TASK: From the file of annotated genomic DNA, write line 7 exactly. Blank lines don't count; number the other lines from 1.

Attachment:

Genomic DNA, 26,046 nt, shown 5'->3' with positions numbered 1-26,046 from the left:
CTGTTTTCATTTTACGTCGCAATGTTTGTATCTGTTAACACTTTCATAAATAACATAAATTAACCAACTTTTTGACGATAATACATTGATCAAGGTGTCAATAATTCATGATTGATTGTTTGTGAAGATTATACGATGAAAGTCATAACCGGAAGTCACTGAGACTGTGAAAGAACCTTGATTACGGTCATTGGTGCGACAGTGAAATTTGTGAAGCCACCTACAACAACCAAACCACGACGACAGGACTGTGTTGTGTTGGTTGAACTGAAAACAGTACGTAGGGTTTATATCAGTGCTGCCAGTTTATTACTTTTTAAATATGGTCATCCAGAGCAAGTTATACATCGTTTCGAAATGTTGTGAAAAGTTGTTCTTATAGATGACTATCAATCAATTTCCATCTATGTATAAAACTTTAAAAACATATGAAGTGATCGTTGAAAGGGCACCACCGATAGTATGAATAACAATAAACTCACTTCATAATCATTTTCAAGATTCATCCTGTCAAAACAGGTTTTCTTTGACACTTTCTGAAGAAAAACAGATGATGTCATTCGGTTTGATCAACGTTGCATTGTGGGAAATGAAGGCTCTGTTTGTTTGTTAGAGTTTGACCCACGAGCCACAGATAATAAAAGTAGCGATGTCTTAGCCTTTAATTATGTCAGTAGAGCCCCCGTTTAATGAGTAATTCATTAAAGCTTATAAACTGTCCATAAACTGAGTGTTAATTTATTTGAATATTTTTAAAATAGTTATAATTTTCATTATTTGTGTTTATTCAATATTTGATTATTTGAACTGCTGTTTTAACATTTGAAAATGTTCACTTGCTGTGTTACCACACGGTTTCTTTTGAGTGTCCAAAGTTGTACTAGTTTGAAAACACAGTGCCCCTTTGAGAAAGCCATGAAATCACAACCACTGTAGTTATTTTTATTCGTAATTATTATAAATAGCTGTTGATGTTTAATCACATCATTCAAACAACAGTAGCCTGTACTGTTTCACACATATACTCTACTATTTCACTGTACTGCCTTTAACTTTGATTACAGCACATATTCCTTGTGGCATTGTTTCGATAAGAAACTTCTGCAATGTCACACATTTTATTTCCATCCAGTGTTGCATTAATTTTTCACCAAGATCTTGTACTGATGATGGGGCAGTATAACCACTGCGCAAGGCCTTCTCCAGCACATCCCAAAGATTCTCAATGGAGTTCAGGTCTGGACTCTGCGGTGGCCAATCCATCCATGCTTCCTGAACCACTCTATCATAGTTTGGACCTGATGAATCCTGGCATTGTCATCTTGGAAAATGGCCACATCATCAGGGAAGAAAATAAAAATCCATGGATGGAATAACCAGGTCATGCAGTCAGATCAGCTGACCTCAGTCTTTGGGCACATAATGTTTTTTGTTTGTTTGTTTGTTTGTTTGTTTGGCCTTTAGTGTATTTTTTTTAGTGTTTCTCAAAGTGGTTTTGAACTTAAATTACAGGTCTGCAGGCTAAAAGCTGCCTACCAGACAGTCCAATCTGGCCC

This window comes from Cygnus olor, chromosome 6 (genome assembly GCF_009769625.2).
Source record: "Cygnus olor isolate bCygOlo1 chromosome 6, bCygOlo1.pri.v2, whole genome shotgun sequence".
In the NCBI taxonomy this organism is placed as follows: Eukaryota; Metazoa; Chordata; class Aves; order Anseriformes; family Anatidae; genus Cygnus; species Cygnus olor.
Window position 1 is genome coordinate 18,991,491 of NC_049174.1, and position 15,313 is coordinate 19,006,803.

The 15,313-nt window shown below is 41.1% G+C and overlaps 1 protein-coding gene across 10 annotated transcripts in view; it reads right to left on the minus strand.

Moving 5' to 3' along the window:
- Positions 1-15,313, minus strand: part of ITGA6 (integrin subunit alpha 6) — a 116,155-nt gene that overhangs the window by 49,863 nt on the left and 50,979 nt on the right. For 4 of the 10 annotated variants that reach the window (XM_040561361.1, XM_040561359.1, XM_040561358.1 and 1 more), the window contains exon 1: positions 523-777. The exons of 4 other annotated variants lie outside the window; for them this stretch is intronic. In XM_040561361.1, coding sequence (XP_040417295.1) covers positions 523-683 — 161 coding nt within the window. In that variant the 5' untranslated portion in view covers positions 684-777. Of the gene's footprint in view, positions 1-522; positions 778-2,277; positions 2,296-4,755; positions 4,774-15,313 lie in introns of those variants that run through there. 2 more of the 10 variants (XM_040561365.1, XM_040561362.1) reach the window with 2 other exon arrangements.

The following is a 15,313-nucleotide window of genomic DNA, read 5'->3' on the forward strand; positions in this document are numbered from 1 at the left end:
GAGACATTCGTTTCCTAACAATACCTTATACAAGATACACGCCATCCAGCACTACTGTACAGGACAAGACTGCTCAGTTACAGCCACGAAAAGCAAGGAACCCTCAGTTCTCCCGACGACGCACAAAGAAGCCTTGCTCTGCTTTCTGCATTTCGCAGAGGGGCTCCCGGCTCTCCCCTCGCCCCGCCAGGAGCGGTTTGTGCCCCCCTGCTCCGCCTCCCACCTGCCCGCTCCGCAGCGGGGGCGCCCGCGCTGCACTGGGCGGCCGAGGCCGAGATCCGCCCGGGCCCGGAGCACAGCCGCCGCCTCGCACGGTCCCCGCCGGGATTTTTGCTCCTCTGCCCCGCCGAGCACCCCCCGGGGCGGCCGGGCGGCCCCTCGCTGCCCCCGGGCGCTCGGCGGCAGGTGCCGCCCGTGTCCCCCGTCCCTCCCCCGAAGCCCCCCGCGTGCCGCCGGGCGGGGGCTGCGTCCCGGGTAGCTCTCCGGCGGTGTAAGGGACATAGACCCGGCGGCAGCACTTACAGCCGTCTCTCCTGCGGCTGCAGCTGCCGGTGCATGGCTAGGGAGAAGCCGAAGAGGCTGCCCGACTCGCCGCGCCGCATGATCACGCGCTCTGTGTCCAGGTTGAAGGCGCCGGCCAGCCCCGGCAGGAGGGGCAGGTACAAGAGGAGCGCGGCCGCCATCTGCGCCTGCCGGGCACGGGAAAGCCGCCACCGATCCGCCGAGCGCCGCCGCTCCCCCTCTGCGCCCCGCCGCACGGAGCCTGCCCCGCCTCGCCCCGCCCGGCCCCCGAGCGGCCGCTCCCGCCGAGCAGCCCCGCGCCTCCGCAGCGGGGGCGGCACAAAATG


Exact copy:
The 15,313-nt window shown below is 41.1% G+C and overlaps 1 protein-coding gene across 10 annotated transcripts in view; it reads right to left on the minus strand.